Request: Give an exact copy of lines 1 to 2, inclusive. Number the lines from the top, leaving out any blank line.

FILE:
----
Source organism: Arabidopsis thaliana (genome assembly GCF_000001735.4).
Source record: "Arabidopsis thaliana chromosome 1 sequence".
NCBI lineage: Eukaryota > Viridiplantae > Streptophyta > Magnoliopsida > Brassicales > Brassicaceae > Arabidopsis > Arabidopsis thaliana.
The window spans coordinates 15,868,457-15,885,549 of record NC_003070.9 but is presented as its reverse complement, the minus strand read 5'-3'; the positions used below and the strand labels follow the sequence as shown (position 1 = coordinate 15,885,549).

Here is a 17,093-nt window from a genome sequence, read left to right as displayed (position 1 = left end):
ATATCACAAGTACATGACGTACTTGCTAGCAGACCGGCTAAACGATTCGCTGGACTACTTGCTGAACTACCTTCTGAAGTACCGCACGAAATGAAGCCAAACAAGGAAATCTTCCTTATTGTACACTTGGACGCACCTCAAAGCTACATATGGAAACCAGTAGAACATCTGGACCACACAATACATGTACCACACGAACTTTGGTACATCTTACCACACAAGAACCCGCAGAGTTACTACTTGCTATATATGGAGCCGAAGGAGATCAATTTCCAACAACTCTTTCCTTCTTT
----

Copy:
Source organism: Arabidopsis thaliana (genome assembly GCF_000001735.4).
Source record: "Arabidopsis thaliana chromosome 1 sequence".